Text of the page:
Businessman sues People's Bank
A CHINESE entrepreneur is challenging the all-powerful central People's Bank of China over just how far private businessmen can go in China's socialist market economy.
One combatant is the flamboyant Shen Taifu, founder and president of the Beijing Great Wall Mechanical and Electrical Group, who claims he wants to use new fund-raising methods to make his high-tech firm into the Chinese equivalent of General Motors.
The other is the conservative People's Bank of China, which hopes to block pyramid investment schemes like those that have rocked other developing economies.
With tears in his eyes, Mr Shen yesterday denounced the People's Bank, saying he was taking it to court, and vowing to more drastic measures if necessary.
''I don't fear death,'' said Mr Shen. ''I can take even more extreme action.'' As a result of the dispute, Mr Shen said Great Wall, a privately run company, would have to be sold to foreign investors.
The row - an illustration of how the government sometimes finds the race for fast-paced economic growth more than it can bear - heated up when Great Wall filed a suit against the People's Bank at the Beijing Intermediate Court, saying the bank had interfered with its business operations.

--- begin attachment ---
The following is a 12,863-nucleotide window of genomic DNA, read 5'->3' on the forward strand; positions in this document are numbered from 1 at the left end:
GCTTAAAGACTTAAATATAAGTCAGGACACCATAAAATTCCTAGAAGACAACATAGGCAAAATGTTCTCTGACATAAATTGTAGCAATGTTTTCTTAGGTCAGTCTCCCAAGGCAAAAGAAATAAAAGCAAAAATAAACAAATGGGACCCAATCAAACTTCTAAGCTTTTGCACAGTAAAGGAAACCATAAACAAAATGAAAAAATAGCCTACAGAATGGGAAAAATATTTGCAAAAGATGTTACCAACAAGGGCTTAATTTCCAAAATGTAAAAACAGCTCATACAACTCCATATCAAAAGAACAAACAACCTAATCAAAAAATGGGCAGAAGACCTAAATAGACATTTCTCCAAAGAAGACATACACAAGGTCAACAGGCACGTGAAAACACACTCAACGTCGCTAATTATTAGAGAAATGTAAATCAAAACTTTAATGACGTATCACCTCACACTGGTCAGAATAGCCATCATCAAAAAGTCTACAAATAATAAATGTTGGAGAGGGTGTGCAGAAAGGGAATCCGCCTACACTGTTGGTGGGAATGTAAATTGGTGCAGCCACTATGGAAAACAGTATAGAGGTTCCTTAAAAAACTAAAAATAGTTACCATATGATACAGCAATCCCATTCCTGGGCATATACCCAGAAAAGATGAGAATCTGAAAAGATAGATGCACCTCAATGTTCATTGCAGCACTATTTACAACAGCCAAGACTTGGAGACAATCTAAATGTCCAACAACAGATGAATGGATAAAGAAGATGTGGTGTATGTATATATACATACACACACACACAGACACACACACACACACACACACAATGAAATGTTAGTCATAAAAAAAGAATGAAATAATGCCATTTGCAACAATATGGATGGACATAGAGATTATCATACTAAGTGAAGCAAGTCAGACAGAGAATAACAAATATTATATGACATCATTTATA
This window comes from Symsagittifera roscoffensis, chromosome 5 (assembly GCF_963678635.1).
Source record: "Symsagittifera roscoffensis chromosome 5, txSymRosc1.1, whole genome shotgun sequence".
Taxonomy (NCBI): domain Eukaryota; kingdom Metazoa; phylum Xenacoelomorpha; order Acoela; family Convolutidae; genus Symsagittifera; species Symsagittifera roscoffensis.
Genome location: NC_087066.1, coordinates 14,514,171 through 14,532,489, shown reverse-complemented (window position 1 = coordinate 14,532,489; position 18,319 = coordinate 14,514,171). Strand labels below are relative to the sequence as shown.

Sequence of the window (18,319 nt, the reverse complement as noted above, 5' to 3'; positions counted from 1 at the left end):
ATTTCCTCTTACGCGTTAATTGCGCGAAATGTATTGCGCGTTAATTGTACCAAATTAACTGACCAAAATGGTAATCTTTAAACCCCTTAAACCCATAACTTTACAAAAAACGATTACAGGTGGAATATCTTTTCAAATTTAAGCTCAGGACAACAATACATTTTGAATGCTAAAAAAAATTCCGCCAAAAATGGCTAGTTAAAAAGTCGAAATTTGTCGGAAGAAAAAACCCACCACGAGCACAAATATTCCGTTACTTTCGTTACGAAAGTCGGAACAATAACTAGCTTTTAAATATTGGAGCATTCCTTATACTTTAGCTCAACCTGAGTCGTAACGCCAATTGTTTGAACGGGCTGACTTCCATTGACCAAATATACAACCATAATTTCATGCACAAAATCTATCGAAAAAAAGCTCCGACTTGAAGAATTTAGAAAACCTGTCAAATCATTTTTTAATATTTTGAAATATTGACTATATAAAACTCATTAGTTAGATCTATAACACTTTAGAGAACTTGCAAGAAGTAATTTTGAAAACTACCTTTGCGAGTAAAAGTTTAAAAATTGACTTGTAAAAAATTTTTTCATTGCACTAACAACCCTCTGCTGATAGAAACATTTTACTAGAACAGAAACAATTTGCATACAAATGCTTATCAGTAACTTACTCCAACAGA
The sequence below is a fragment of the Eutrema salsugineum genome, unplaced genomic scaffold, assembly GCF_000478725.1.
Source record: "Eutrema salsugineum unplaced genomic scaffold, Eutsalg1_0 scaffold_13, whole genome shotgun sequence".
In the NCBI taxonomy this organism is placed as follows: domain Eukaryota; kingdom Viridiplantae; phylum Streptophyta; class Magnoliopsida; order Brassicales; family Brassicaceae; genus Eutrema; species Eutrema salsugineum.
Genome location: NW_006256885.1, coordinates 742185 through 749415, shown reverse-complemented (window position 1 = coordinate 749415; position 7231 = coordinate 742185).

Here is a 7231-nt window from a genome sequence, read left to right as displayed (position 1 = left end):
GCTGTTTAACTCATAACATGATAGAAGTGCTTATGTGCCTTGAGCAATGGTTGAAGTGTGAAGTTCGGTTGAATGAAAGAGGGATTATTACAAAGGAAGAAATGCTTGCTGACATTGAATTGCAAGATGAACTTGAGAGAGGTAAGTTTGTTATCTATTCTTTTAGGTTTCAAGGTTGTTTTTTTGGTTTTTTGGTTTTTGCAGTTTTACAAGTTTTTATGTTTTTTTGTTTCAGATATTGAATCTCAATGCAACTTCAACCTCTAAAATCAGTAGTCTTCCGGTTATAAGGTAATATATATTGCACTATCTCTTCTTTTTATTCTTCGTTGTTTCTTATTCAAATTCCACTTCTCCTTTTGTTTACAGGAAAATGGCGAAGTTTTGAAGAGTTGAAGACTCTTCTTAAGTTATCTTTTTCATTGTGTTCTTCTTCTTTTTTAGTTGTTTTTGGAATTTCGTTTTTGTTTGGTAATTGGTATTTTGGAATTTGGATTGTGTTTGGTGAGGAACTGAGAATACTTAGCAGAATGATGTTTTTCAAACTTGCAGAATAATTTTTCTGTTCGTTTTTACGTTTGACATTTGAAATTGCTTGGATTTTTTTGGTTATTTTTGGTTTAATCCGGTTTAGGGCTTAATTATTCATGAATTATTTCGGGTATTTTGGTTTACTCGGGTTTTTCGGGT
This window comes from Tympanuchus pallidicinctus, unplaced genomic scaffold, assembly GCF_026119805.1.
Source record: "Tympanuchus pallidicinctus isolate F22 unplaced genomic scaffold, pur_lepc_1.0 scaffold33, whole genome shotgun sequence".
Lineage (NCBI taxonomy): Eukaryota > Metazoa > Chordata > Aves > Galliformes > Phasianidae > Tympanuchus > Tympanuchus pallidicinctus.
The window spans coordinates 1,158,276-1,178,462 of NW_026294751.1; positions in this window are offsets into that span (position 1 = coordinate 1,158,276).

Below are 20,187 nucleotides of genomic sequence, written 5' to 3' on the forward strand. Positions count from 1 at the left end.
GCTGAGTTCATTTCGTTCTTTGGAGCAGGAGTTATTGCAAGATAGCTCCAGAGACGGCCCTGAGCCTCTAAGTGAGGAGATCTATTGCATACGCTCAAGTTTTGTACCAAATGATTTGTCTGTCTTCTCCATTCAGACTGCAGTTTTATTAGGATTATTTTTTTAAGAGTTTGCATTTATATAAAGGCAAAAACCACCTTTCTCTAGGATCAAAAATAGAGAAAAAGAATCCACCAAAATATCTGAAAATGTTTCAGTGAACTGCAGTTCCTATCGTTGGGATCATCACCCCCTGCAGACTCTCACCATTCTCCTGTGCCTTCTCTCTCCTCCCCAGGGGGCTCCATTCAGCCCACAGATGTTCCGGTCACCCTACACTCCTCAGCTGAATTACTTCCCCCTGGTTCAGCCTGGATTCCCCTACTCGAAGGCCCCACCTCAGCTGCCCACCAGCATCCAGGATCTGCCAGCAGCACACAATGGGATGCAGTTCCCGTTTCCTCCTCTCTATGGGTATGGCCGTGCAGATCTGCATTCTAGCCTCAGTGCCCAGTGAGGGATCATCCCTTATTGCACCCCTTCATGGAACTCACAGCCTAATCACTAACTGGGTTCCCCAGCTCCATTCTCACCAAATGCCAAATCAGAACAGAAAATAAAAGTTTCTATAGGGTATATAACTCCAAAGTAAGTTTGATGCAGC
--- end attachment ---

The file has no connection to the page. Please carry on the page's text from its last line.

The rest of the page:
In a circular, copies of which Mr Shen gave to reporters yesterday, the People's Bank said that Great Wall had over-extended itself financially and ordered the company to stop raising funds.
The bank said Great Wall had been committing itself to repaying loans taken via ''technology contracts'' at high interest rates.
''Great Wall is actually issuing bonds in a disguised form and the amount of the bonds is far more than its own net capital,'' the circular said.
Claiming that Great Wall had violated three sets of state regulations, the bank ordered the company to write a self-criticism and repay all loans within ''a definite period of time''.
In response to the charges, Mr Shen claimed that Great Wall's borrowings of 900 million yuan (officially about HK$1.21 billion) were equivalent to only about a 10th of the company's capital.
Mr Shen said the company, worth about US$1 billion when sold, would be offered to foreigners as sale within China would invite what he called further interference from authorities.
No one at the central bank was willing to comment yesterday.
Both Mr Shen and the bank have put themselves in a difficult position.
Chinese and foreign journalists attending the press conference yesterday came away with the impression that there was much more to this story than appeared on the surface.